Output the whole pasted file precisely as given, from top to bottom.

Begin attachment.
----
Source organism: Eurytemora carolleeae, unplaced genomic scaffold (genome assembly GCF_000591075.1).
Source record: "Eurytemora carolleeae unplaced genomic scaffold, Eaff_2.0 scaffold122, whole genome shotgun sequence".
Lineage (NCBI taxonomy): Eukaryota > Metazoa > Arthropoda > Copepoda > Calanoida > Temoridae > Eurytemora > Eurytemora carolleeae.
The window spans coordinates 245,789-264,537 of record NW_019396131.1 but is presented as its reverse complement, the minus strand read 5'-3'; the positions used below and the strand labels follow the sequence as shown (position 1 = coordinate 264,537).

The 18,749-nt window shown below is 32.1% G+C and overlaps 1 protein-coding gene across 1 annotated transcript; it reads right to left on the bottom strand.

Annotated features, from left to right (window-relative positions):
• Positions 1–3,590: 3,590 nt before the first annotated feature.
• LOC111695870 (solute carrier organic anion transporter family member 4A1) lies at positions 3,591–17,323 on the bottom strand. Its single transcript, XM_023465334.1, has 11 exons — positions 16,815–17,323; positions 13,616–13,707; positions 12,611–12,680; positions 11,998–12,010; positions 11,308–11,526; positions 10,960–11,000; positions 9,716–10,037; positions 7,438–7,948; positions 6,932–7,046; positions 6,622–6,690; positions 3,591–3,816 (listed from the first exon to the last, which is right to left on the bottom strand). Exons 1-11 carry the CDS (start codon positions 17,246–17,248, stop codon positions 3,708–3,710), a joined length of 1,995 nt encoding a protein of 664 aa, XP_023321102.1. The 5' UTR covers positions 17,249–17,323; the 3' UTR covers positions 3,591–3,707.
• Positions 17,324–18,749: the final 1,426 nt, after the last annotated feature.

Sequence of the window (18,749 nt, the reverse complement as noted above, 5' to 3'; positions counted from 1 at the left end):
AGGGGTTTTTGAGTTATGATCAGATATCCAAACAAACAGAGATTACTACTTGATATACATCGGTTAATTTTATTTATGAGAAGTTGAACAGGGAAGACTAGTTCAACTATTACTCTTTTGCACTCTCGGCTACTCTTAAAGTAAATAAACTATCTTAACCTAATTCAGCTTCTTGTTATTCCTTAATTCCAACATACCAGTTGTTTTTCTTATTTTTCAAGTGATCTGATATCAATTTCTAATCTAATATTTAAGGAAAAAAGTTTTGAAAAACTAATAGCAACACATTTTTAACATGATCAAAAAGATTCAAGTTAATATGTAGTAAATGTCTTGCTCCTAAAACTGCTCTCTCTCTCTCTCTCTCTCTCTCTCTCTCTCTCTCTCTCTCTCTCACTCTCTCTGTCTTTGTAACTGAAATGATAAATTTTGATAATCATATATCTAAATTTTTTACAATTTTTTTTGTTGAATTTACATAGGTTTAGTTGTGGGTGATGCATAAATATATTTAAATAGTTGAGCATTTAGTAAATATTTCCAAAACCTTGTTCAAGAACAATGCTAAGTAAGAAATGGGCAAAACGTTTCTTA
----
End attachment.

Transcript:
Source organism: Eurytemora carolleeae, unplaced genomic scaffold (genome assembly GCF_000591075.1).
Source record: "Eurytemora carolleeae unplaced genomic scaffold, Eaff_2.0 scaffold122, whole genome shotgun sequence".
Lineage (NCBI taxonomy): Eukaryota > Metazoa > Arthropoda > Copepoda > Calanoida > Temoridae > Eurytemora > Eurytemora carolleeae.
The window spans coordinates 245,789-264,537 of record NW_019396131.1 but is presented as its reverse complement, the minus strand read 5'-3'; the positions used below and the strand labels follow the sequence as shown (position 1 = coordinate 264,537).

The 18,749-nt window shown below is 32.1% G+C and overlaps 1 protein-coding gene across 1 annotated transcript; it reads right to left on the bottom strand.

Annotated features, from left to right (window-relative positions):
• Positions 1–3,590: 3,590 nt before the first annotated feature.
• LOC111695870 (solute carrier organic anion transporter family member 4A1) lies at positions 3,591–17,323 on the bottom strand. Its single transcript, XM_023465334.1, has 11 exons — positions 16,815–17,323; positions 13,616–13,707; positions 12,611–12,680; positions 11,998–12,010; positions 11,308–11,526; positions 10,960–11,000; positions 9,716–10,037; positions 7,438–7,948; positions 6,932–7,046; positions 6,622–6,690; positions 3,591–3,816 (listed from the first exon to the last, which is right to left on the bottom strand). Exons 1-11 carry the CDS (start codon positions 17,246–17,248, stop codon positions 3,708–3,710), a joined length of 1,995 nt encoding a protein of 664 aa, XP_023321102.1. The 5' UTR covers positions 17,249–17,323; the 3' UTR covers positions 3,591–3,707.
• Positions 17,324–18,749: the final 1,426 nt, after the last annotated feature.

Sequence of the window (18,749 nt, the reverse complement as noted above, 5' to 3'; positions counted from 1 at the left end):
AGGGGTTTTTGAGTTATGATCAGATATCCAAACAAACAGAGATTACTACTTGATATACATCGGTTAATTTTATTTATGAGAAGTTGAACAGGGAAGACTAGTTCAACTATTACTCTTTTGCACTCTCGGCTACTCTTAAAGTAAATAAACTATCTTAACCTAATTCAGCTTCTTGTTATTCCTTAATTCCAACATACCAGTTGTTTTTCTTATTTTTCAAGTGATCTGATATCAATTTCTAATCTAATATTTAAGGAAAAAAGTTTTGAAAAACTAATAGCAACACATTTTTAACATGATCAAAAAGATTCAAGTTAATATGTAGTAAATGTCTTGCTCCTAAAACTGCTCTCTCTCTCTCTCTCTCTCTCTCTCTCTCTCTCTCTCTCTCTCTCACTCTCTCTGTCTTTGTAACTGAAATGATAAATTTTGATAATCATATATCTAAATTTTTTACAATTTTTTTTGTTGAATTTACATAGGTTTAGTTGTGGGTGATGCATAAATATATTTAAATAGTTGAGCATTTAGTAAATATTTCCAAAACCTTGTTCAAGAACAATGCTAAGTAAGAAATGGGCAAAACGTTTCTTA